Moodle – as installed at my institution – does not provide a search engine!!!

This is the standard mechanism for finding information on the web. Students can’t use it on a course site.

Topic-based Moodle course sites and general information

A Moodle course home page can only use a given list of formats. The most common formats are to structure the course either by topic or week. Essentially a sequence of topics/weeks each containing a collection of activities/resources related to that topic/week.

This raises the question of where to put activities/resources that are important to the course, but are not specific to a particular topic/week. In my course such information includes: the study schedule overview, assessment information, information about the teaching team, a link to register/track blog contributions and a couple other.

This is information that the students will need multiple times throughout the semester and should be able to find it quickly. The following image shows off a remnant of my initial solution – look at the “Course Content” block in the middle of the page and the links it includes.

Home page

You may also see from the above image that there is also a quite prominent menu in the left-hand column. A menu that appears to point to some of the same information (e.g. study schedule, assessment). This is a new feature of the institutional theme for Moodle that has been rolled out by my university.

It does help address this problem. But amongst other problems I’ve discussed earlier this particular prominent menu provides no scope to add course specific general information. For example, I can’t add a “Register blog – check posts” link.

Scroll of death

The scroll of death is a rather well-known problem with Moodle course sites. If you’re using the topic/week course format and your course has 10+ topics/weeks and each of those topics/weeks have a list of activities/resources, then your course home page is going to be quite long. This requires students to scroll on and on down the page to find where they are and what they should be doing next.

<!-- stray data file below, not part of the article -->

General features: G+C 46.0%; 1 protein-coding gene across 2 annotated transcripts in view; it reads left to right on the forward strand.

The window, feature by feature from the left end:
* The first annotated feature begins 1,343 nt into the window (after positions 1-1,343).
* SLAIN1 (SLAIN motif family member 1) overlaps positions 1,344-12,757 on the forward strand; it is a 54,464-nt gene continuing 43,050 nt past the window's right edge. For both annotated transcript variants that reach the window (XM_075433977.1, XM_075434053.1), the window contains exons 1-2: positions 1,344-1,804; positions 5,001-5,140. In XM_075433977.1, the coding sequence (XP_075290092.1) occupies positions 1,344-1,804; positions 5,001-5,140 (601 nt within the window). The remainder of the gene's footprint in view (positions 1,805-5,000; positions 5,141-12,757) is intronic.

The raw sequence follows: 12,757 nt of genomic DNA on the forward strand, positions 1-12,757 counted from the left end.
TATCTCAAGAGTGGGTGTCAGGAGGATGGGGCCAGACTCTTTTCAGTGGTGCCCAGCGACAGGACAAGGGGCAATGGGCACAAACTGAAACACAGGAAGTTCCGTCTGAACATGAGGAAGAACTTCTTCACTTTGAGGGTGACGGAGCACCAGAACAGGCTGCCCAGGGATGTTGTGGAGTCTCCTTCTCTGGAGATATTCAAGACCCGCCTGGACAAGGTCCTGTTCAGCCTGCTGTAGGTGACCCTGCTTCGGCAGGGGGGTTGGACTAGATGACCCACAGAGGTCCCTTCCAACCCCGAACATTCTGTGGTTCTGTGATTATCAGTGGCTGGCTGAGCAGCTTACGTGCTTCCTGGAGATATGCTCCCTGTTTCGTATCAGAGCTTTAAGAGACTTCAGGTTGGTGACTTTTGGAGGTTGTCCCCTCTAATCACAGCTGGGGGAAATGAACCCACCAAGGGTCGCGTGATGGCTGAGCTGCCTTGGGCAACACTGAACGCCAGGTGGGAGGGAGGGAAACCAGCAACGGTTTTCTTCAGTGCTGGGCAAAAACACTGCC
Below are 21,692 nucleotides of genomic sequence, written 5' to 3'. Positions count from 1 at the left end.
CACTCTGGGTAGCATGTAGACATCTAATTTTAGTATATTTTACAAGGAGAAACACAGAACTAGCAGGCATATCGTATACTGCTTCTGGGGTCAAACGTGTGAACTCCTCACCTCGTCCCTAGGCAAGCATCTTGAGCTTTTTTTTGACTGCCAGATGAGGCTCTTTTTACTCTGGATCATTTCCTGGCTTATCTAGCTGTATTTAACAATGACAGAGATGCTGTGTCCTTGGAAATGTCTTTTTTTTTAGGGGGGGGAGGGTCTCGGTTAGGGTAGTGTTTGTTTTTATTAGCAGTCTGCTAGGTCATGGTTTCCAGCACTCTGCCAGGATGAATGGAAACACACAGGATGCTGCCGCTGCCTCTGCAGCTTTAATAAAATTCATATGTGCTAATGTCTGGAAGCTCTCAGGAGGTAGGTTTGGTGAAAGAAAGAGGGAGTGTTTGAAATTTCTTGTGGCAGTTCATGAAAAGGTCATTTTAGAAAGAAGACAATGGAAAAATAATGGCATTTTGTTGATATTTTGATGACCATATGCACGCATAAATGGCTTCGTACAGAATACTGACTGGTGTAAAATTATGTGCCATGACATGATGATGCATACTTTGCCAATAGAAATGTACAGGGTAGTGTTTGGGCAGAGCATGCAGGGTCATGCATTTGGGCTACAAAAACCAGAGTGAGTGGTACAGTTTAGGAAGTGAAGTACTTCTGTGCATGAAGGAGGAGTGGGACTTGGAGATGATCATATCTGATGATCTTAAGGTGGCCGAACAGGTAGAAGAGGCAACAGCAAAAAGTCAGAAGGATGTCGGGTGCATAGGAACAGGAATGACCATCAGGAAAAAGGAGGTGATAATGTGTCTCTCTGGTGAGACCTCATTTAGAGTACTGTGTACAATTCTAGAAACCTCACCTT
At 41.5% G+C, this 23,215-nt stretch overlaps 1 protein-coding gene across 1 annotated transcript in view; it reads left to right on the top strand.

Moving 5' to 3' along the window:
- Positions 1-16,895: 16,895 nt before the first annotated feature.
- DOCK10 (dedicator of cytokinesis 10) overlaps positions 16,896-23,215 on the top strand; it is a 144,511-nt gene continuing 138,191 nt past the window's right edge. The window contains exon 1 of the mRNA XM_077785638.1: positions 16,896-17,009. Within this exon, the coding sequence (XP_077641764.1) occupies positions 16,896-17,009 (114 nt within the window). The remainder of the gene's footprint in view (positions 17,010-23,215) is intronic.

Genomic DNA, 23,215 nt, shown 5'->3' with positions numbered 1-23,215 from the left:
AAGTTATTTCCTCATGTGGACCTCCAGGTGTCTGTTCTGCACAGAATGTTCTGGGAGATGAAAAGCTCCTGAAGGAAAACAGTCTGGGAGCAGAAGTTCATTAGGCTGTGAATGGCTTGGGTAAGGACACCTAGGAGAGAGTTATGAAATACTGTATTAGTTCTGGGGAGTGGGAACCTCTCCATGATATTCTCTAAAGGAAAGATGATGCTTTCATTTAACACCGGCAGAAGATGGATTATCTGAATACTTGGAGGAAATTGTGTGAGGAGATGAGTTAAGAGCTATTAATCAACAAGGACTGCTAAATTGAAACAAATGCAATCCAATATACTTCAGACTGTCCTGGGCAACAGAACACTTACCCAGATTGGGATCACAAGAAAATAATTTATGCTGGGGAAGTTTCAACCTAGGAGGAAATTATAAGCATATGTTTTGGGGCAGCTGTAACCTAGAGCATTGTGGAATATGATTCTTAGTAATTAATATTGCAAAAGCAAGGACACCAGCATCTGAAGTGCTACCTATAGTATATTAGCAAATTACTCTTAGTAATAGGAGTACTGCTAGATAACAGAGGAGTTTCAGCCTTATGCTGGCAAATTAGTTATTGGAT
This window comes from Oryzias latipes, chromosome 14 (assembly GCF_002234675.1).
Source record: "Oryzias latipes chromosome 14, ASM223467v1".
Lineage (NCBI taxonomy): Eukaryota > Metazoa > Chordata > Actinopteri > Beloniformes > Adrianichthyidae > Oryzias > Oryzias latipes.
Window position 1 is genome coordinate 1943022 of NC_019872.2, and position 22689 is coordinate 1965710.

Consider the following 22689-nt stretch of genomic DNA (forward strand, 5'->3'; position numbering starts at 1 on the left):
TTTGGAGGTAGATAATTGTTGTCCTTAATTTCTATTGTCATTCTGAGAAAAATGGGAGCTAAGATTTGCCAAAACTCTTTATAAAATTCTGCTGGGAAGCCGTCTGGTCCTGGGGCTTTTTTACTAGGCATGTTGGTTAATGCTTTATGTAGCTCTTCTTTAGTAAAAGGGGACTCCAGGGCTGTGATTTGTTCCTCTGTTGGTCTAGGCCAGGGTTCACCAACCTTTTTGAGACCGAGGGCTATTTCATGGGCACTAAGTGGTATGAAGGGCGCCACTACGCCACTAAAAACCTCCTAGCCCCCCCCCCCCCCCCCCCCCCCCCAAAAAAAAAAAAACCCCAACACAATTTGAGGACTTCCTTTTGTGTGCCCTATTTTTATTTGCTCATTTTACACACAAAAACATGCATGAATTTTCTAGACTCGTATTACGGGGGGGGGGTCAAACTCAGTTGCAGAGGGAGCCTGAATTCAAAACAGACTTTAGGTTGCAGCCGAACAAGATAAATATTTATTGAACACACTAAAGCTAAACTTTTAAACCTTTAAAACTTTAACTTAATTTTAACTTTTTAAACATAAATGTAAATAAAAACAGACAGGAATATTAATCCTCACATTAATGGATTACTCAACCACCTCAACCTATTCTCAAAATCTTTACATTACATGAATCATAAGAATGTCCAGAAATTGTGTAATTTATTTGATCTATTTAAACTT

Keeping information up to date

My course is offered twice a year. Institutional policy means that we’re unable to make major changes to the course (especially the assessment) within a calendar year. Workload implications (such as dealing with concrete lounges) mean that even when I do make changes, those changes tend to be evolutionary, rather than revolutionary. Tweaking what’s already there, rather than a holus bolus replacement.

Which means my first step in preparing for a new semester (like many, many other academics) is to migrate the last course site across to the new semester’s course site.

The problem is that littered throughout all of the course information is a range of information that I

  1. have to change; and,
    e.g. assessment due dates, the dates associated with each week of semester.
  2. some that I might like to change.
    e.g. The title for a week. The name and email address of the person in charge of the course. etc.

The problem is that this information is not located in one place. It is littered throughout the course site. For example, the due date for an assignment can be found on the: study schedule, the assessment overview, the assignment page for that assignment, and an ad hoc collection of pages in Moodle books designed to help students prepare the assignment.